Brooklyn’s Best Honors (BBH) celebrated its first anniversary raising awareness and funding for a worth cause with a turn-up at Bedford Hall.
Hosted by New York City Councilman Robert E. Cornegy, Jr., the lively affair included music from singer/producer Darryl Copeland and a praise-dance performance by Queyanni Coleman.
“It’s an honor to be here celebrating individuals who continue to do outstanding work in our community,” stated Councilman Cornegy who along with the Brooklyn Borough Presidents Office presented special citations to Civic Leader Tremaine Wright; Educator T.S. Hoard; and Dancer/Choreographer Dwana Smallwood.
Tremaine Wright, former owner of Common Grounds coffee house, received BBH Humanitarian Award. As the Chairperson of Community Board 3, Wright has spent the last 10 years improving the quality of life in her neighborhood. She’s an active member of Brooklyn’s Alumnae Chapter of Delta Sigma Theta Sorority Inc.; served as a volunteer lawyer for the Volunteers of Legal Services’ Incarcerated Mother’s Project and is the founding member of the Brooklyn Alliance for Safer Streets. “This is a great event and Brooklyn is a beautiful place to live and I am ready for to the next chapter of my life,” stated Wright, who recently announced her candidacy for the New York State Assembly.
BBH Education recipient T.S. Hoard is the principal of Excellence Boys Charter School of Bedford-Stuyvesant Middle Academy. It is one of New York City’s highest performing charter schools in the Uncommon School’s network. A humble servant leader, Hoard thanked his beautiful, expecting wife and many others including Young Life youth ministry whom Hoard credit for teaching him that his “greatest mission is to introduce adolescents to Christ by reflecting (Christ).” Under Hoard’s leadership, Excellence Boys Charter School is driven to cultivate in its young men the knowledge, skills, and character necessary to succeed academically, embrace responsibility, and become honorable citizens and courageous leaders.
Dwana Smallwood, BBH Cultural Arts recipient, once referencing dance as her oxygen. As the principal dancer for Alvin Ailey, Smallwood’s talent afforded her the opportunity to travel the world and breath life into Oprah Winfrey’s Leadership Academy for Girls in South Africa where she was the creative architect for its dance school. However, it was her passion for serving others that brought her back home. “Giving back is what I’m suppose to do,” stated Smallwood who in 2014 opened the Dwana Smallwood Performing Arts Center in Bedford-Stuyvesant. “I’m truly grateful for those who are shedding light on what I attend to do,” Smallwood shared. “I ask that you get ready for what I’m about to do.”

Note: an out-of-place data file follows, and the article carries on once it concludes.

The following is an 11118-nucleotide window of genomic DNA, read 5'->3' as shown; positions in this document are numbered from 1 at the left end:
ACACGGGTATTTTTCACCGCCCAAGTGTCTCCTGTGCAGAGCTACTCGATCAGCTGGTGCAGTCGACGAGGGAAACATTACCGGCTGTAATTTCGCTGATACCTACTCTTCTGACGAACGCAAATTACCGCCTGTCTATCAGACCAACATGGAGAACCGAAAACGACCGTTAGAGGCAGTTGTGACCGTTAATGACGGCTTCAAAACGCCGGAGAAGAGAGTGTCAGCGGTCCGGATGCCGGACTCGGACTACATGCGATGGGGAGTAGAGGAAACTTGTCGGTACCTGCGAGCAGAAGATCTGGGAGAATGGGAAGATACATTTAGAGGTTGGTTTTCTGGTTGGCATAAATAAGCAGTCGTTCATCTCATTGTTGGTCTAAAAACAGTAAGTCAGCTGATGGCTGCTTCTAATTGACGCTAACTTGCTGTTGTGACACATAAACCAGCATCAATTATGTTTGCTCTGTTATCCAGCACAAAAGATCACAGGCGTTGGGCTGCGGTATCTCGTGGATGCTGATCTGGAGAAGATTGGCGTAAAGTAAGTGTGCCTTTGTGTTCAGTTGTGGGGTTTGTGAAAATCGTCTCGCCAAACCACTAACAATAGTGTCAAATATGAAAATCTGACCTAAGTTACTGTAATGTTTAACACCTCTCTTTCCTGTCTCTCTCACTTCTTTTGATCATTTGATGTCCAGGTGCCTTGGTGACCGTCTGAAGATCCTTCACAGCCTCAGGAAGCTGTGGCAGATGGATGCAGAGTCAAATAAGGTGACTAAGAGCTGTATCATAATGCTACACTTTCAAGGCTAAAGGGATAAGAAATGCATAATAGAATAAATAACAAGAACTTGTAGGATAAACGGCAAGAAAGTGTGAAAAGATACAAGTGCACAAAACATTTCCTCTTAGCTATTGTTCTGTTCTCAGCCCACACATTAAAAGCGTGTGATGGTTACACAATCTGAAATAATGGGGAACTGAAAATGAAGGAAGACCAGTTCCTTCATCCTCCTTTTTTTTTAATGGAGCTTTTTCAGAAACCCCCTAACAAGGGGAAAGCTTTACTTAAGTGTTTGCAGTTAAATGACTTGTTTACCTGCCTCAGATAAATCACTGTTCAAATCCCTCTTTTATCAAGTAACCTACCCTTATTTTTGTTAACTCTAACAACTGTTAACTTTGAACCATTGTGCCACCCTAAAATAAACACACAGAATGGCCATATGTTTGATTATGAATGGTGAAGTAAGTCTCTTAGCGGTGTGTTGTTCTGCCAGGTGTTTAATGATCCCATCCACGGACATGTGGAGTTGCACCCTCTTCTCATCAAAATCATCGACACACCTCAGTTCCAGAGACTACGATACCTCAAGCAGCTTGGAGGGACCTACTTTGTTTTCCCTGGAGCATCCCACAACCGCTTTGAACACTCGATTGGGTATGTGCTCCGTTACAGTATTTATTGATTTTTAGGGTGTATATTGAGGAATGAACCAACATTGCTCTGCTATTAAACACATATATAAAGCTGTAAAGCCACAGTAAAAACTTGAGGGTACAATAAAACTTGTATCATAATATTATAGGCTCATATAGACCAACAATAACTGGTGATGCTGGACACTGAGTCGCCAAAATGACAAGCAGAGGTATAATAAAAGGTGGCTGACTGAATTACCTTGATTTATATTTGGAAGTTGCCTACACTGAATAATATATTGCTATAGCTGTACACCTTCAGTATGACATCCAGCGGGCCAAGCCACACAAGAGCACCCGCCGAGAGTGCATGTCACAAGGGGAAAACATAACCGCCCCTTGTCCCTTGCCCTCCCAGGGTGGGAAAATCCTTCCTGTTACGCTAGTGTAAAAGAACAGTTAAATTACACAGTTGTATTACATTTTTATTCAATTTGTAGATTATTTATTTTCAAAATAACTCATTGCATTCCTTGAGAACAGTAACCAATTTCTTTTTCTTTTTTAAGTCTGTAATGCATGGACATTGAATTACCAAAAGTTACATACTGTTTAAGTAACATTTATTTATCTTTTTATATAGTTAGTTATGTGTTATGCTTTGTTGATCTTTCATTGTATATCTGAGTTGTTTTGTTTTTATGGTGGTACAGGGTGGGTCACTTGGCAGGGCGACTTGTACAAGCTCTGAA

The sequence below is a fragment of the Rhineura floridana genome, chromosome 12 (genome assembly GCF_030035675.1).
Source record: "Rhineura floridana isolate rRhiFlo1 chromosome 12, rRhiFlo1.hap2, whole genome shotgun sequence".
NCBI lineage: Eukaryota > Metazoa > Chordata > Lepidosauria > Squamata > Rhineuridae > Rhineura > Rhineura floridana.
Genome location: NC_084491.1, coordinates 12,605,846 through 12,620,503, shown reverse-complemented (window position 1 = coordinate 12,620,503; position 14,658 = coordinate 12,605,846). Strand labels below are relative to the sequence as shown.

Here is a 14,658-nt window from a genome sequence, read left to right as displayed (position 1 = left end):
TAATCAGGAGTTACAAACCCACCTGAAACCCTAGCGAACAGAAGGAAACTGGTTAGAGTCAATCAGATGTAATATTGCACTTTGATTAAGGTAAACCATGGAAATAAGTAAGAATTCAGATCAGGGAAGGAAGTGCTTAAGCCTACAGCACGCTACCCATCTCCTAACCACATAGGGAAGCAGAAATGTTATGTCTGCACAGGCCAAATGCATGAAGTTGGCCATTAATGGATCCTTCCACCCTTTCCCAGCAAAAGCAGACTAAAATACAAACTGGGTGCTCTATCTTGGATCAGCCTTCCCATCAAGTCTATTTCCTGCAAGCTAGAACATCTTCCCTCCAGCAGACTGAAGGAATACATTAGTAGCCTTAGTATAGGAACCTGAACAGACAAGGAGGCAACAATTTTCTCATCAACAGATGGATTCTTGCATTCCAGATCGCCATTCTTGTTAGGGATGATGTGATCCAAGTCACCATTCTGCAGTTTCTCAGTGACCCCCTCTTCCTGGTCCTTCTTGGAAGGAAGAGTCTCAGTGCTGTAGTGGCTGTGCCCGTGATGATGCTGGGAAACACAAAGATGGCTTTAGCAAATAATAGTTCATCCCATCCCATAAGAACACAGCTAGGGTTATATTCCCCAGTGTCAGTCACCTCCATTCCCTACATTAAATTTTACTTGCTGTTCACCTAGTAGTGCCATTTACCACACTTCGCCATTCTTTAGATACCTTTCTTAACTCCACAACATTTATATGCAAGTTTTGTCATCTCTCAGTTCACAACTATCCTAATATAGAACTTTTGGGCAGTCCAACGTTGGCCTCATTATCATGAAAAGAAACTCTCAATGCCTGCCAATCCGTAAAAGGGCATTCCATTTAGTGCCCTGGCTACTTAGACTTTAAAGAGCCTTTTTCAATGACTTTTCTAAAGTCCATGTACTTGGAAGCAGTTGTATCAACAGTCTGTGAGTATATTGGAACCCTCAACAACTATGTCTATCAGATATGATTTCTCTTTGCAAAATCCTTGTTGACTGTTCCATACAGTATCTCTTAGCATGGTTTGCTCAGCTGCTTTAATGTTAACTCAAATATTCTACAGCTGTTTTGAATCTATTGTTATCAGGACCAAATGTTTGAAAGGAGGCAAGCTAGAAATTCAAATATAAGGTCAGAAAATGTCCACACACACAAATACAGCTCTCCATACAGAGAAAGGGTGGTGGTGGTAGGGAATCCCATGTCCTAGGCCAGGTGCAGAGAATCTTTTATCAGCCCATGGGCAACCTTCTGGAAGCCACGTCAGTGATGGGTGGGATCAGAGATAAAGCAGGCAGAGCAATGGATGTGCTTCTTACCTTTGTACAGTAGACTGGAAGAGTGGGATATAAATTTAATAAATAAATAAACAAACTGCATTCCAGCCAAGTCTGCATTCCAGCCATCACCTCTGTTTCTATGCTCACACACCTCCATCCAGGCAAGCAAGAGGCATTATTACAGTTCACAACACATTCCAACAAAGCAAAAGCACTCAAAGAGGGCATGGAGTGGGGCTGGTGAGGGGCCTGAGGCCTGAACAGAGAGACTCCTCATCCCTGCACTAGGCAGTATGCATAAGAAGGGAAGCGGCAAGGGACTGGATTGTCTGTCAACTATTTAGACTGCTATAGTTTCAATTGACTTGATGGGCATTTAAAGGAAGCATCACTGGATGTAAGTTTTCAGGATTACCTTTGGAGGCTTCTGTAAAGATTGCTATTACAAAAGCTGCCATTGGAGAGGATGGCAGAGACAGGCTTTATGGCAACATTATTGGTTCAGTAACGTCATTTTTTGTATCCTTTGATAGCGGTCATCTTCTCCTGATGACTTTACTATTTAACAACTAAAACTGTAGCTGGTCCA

In honor of Domestic Violence Awareness Month, all proceeds from Brooklyn Best Honors are going to Safe Horizon’s Jane Barker Brooklyn Child Advocacy Center. The agency provides an essential community response to New York City’s most vulnerable victims of violence and abuse by giving child victims the foundation they need to move from crisis to confidence. Brooklyn’s Best Honors is an Urban ID Media production, a Brooklyn-based media and event marketing agency. The quarterly receptions capture the wealth and diversity that profoundly exists in the County of Kings. Each affair is held at an exclusive Brooklyn-based venue where honorees and tastemakers converge for an authentic Brooklyn experience.
Photo credit (left to right): 1) NYC Councilman Robert E. Cornegy, Jr.; Educator T.S. Hoard; Dancer/Choreographer Dwana Smallwood; Civic Leader Tremaine wright and Brooklyn’s Best Honors creator Keith L. Forest. Pix 2: BBH Humanitarian Tremaine Wright thanks the family, friends and attendees. Pix 3: BBH Educator Principal T.S. Hoard acceptance speech. Pix 4 BBH Cultural Arts recipient Dwana Smallwood. Pix 5 Praise Dancer Queyanni Coleman. Pix 6 brothers of ICB congratulate member TS Hoard: left to right – Lloyd J. Cambridge; Keith Turner; Ivor Job; Elliott Stephen; Honoree T.S. Hoard; Keith L. Forest; Ezra Brathwaite; Mackendy Louis; and Pervis Taylor, III.
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